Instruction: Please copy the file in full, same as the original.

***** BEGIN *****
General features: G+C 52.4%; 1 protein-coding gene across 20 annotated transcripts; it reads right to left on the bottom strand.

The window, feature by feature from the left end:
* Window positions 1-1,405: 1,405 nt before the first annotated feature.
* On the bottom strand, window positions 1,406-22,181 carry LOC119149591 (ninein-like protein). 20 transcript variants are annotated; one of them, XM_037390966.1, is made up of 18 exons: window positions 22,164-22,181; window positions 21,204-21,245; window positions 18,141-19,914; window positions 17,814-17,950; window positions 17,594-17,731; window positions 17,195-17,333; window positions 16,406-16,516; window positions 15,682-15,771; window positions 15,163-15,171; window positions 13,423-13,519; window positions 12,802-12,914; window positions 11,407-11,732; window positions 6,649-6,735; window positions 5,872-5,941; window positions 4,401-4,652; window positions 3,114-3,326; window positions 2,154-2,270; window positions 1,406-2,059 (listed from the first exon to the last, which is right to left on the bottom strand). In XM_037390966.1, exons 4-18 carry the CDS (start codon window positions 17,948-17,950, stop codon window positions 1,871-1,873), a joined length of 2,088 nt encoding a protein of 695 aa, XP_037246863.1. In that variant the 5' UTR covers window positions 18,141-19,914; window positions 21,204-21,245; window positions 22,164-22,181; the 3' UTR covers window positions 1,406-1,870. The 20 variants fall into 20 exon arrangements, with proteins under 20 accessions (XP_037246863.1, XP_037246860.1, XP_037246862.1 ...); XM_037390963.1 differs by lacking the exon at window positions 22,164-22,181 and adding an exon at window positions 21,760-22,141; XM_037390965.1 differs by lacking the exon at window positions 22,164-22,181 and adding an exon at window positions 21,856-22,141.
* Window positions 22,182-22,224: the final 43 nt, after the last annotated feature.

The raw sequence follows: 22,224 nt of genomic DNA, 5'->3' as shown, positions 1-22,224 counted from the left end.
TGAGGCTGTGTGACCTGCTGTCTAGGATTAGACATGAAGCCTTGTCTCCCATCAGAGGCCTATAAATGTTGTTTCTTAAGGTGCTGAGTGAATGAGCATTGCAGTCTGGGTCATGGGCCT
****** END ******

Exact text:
General features: G+C 52.4%; 1 protein-coding gene across 20 annotated transcripts; it reads right to left on the bottom strand.

The window, feature by feature from the left end:
* Window positions 1-1,405: 1,405 nt before the first annotated feature.
* On the bottom strand, window positions 1,406-22,181 carry LOC119149591 (ninein-like protein). 20 transcript variants are annotated; one of them, XM_037390966.1, is made up of 18 exons: window positions 22,164-22,181; window positions 21,204-21,245; window positions 18,141-19,914; window positions 17,814-17,950; window positions 17,594-17,731; window positions 17,195-17,333; window positions 16,406-16,516; window positions 15,682-15,771; window positions 15,163-15,171; window positions 13,423-13,519; window positions 12,802-12,914; window positions 11,407-11,732; window positions 6,649-6,735; window positions 5,872-5,941; window positions 4,401-4,652; window positions 3,114-3,326; window positions 2,154-2,270; window positions 1,406-2,059 (listed from the first exon to the last, which is right to left on the bottom strand). In XM_037390966.1, exons 4-18 carry the CDS (start codon window positions 17,948-17,950, stop codon window positions 1,871-1,873), a joined length of 2,088 nt encoding a protein of 695 aa, XP_037246863.1. In that variant the 5' UTR covers window positions 18,141-19,914; window positions 21,204-21,245; window positions 22,164-22,181; the 3' UTR covers window positions 1,406-1,870. The 20 variants fall into 20 exon arrangements, with proteins under 20 accessions (XP_037246863.1, XP_037246860.1, XP_037246862.1 ...); XM_037390963.1 differs by lacking the exon at window positions 22,164-22,181 and adding an exon at window positions 21,760-22,141; XM_037390965.1 differs by lacking the exon at window positions 22,164-22,181 and adding an exon at window positions 21,856-22,141.
* Window positions 22,182-22,224: the final 43 nt, after the last annotated feature.

The raw sequence follows: 22,224 nt of genomic DNA, 5'->3' as shown, positions 1-22,224 counted from the left end.
TGAGGCTGTGTGACCTGCTGTCTAGGATTAGACATGAAGCCTTGTCTCCCATCAGAGGCCTATAAATGTTGTTTCTTAAGGTGCTGAGTGAATGAGCATTGCAGTCTGGGTCATGGGCCT